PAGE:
Racing, like all sport and entertainment, relies on social approval - what is often referred to as social licence - to thrive and prosper.
The casual sports fan, the once-a-year punter, and the "theatregoer" will turn up on the big race days, enjoy having a drink, a bet, dressing up and having a good time.
For the rest of the time, racing lives in its own bubble: of the world but often seeming not to be part of it.
It has its own traditions and ways of doing things, and often scoffs or is defensive about criticism from outsiders.
So often anyone who points the finger or suggests there might be a problem is told they should keep their opinions to themselves because they are not involved and don't understand how the industry works.
That might have passed muster even a decade or so ago.
It doesn't any more.
Activists across all areas of social and political life have harnessed the power of social media and information-sharing platforms to highlight injustices, spotlight poor practices and galvanise public opinion into major protest initiatives.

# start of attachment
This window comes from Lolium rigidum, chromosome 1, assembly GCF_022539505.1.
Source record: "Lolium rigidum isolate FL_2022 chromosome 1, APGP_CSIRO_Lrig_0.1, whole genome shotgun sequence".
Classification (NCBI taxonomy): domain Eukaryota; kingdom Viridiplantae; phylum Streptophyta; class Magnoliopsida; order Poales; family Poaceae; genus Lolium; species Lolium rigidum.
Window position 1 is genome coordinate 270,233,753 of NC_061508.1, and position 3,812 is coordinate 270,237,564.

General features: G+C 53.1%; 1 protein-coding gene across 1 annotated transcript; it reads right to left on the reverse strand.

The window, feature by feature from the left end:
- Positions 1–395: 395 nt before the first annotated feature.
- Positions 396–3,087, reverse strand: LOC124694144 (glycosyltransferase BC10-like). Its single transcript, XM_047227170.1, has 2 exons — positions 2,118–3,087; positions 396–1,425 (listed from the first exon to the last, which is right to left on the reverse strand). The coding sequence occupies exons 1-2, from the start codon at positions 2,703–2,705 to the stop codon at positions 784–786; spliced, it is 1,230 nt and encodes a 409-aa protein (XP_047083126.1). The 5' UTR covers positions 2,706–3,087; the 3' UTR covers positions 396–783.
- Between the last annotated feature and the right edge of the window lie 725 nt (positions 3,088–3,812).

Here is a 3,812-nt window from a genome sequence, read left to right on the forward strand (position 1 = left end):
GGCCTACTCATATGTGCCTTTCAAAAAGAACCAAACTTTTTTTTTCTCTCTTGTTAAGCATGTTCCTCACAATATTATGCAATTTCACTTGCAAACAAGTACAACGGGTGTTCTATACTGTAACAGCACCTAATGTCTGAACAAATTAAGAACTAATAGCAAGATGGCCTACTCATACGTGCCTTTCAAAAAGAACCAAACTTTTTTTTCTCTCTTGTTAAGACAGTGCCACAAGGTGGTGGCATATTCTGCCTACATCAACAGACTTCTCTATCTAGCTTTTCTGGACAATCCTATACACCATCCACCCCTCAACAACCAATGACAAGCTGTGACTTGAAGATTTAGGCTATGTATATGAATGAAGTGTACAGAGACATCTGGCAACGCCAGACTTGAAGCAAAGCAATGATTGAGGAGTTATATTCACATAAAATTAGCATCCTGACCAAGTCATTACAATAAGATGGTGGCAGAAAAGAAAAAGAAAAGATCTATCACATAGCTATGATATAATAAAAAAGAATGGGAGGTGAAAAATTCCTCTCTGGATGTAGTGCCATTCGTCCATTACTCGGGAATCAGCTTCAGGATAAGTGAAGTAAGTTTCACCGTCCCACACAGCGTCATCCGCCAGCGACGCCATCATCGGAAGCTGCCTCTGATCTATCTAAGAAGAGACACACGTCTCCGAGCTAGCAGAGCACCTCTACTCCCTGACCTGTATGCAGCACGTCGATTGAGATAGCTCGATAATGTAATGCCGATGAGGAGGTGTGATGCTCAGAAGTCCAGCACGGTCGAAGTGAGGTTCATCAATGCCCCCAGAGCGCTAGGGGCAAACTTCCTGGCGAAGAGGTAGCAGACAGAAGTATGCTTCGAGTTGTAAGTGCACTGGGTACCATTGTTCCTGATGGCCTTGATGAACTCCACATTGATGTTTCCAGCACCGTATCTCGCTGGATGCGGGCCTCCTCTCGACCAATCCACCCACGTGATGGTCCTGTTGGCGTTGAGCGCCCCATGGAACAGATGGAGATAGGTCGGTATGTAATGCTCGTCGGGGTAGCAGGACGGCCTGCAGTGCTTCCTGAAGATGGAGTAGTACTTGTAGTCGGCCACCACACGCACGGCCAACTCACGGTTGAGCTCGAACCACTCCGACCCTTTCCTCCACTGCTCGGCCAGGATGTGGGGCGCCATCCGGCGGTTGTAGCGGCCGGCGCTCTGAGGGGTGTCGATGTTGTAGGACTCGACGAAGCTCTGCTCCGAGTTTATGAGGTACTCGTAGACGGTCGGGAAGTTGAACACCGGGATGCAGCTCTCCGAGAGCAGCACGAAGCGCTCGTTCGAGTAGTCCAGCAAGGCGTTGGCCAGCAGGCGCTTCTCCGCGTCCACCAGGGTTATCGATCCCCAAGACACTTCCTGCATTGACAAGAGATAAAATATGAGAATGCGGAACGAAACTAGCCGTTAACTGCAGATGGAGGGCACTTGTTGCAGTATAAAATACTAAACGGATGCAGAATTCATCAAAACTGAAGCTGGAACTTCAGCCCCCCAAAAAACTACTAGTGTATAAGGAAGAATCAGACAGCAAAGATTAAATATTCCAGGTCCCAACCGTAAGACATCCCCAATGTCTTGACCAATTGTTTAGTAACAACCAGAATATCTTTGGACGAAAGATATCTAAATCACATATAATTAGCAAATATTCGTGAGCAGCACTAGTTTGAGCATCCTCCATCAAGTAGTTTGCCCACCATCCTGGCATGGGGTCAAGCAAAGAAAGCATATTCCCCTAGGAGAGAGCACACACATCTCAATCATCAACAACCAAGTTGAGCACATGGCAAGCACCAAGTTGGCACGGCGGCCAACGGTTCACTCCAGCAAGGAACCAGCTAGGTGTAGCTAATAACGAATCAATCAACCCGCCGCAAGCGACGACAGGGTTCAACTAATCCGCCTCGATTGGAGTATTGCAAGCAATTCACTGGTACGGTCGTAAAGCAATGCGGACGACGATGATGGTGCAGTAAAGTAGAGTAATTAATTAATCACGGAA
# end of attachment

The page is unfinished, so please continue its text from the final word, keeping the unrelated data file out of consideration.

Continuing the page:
The 7.30 report aired by the ABC on Thursday last week shone a light in some very dark places which those at the top of the industry would rather have stayed hidden from public gaze.
The violence that was visited upon former racehorses condemned to a brutal death in slaughter houses was appalling and the work practices there were nothing short of barbaric.
Sure, there would be animal activists whose wider agenda would almost certainly be to either ban or severely curtail the racing industry as a whole.
But all animal lovers and horse racing fans would also be horrified by the vision. All would demand action.
The ABC report showed racing in a bad light as it is the source of these horses. It showed the slaughterhouse industry in an even worse light because of the cruel and vicious methods employed.
But it is racing that will cop the most criticism and racing that has to find a solution.